• What Is Cause of Action in a Personal Injury Lawsuit?
  • August 16, 2018 | Author: Adam S. Kutner
  • Law Firm: Adam S. Kutner & Associates - Las Vegas Office
  • When you’re hurt in a personal injury accident in Nevada, you might hear someone talking about your cause of action. A cause of action is a legal term.

    Even if you’d heard the term before, you may not know what a cause of action is or what it has to do with your personal injury case. This is why its essential to work with a Las Vegas personal injury attorney to ensure you understand all aspects of your case. Here’s what you should know about a cause of action in a personal injury claim.

    What Is a Cause of Action in a Legal Claim?

    A cause of action is the series of events that give a personal injury victim the right to bring a lawsuit. Having a cause of action means that events occurred that give a person the legal grounds to file a claim against another party.

    It means that the person is a victim of another person or party. When a cause of action exists, the victim has the grounds to bring a legal claim to ask for recovery for their damages.

    Can You Have More Than One Cause of Action in a Nevada Legal Claim?

    Yes, you can have multiple causes of action against another person. You can bring a legal claim that states all of the many claims that you have against another person or party.

    For example, if a person enters onto someone else’s land, destroys property, and assaults the landowner, the victim may claim damages for trespass, destruction, and assault and battery. A victim is entitled to compensation for all of the different types of damages that may occur.

    A Cause of Action Is Made up of Elements

    To have a cause of action, a series of facts must occur that give the victim a particular legal claim. It’s a series of steps or parts called elements. Only when all of the elements happen can a victim bring their legal claim.

    Most personal injury claims are based on a cause of action called negligence. A negligence cause of action has four elements - duty, breach, causation, damages:

    Duty - Duty is a person’s obligation to be careful for the sake of others. For example, a driver has a responsibility to be cautious for the good of other travelers on the road. A business owner has a duty to keep their property clean and safe for patrons.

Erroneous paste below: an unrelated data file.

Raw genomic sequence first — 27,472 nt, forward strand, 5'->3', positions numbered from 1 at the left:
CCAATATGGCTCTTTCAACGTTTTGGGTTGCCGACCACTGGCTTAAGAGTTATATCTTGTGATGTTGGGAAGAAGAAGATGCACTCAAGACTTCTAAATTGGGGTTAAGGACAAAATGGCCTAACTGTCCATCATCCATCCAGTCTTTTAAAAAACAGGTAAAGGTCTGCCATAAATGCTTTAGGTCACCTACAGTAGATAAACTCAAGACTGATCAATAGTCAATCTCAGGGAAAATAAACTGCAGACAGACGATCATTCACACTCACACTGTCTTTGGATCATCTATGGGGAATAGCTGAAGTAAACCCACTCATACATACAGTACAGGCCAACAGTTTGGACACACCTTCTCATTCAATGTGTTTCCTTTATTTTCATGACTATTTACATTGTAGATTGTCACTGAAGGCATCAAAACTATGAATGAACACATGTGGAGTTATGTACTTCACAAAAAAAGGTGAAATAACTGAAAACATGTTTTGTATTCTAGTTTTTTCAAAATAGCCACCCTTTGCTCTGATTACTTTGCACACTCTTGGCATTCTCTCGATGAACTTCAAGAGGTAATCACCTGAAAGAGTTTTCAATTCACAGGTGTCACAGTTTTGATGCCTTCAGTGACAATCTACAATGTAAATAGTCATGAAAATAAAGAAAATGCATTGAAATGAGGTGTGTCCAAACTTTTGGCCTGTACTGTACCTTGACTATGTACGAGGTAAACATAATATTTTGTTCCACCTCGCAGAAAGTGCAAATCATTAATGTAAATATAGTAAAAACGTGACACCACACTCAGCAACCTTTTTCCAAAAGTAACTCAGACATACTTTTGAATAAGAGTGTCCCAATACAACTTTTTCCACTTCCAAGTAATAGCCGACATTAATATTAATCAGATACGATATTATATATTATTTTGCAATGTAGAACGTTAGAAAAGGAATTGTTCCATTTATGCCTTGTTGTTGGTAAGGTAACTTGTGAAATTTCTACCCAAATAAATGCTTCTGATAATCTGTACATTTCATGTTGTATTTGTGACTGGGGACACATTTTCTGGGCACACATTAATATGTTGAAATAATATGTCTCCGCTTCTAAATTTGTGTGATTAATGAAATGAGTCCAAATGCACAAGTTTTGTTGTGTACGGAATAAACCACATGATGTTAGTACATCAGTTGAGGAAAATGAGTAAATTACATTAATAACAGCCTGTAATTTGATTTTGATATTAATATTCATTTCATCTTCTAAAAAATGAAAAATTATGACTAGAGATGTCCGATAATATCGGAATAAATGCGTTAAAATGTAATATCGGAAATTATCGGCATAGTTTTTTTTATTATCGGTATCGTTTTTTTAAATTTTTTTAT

Breach of duty - The person with a duty must fail to uphold their duty. In the case of a vehicle driver, they breach their duty by failing to drive like a reasonable, cautious person. For a store owner, a breach of duty occurs when the person fails to keep their property in good repair.

    Causation - The breach of duty must be the cause of the victim’s injury. Even if someone breaches a duty of care, there’s no cause of action unless the breach of duty hurts someone else. The breach of duty must cause the injuries.

    Damages - To have a cause of action, the victim must suffer some kind of harm. They must have a financial or physical injury. There’s a wide range of damages that may be available to a victim if they have a cause of action.

    If you can prove that all four steps are true in your case, you have a cause of action.

    You Can Bring More Than One Theory of the Case

    You may not be sure what kind of cause of action you have in your case. If you’re not sure about the facts of the case or what cause of action may apply, you can begin your case by stating multiple theories. Stating more than one theory of the case is called pleading in the alternative. You can state both theories of the case and leave it up to the jury to decide what they believe really happened.

    For example, imagine a case where you’re rear-ended by another vehicle. You believe that the driver may have hit you intentionally because of road rage, but you’re not sure. To bring your claim, you can state that the driver hit you deliberately or accidentally. It’s important to clearly state your cause of action in your first court papers.

    Where Do Causes of Action Come From?

    The legislature can create a cause of action. Lawmakers may decide that a person should be able to recover damages when they suffer a particular type of harm at the hands of someone else. On the other hand, a cause of action may come from ancient customs called common law. The courts recognized certain types of wrongs based on tradition long before lawmakers created laws.

    Sometimes, lawmakers modify a cause of action that’s based in common law. For example, negligence is a common-law cause of action. However, lawmakers amended the common law negligence cause of action by creating the modified comparative negligence rule that applies to negligence cases.

    What Should You Do If You Have a Cause of Action?

    If you have a cause of action, you may bring a legal claim to seek compensation. You may work directly with the other party or an insurance company to state your demand for compensation. In some cases, they may agree to a fair recovery without your needing to file a legal claim.

    In other cases, you need to bring a legal claim to recover formally. When you bring a formal legal case, it’s important to accurately state all of the causes of action that may apply to your claim. Our skilled legal team can help you draft your claim to ensure that it appropriately states all of the causes of action that may exist in your case.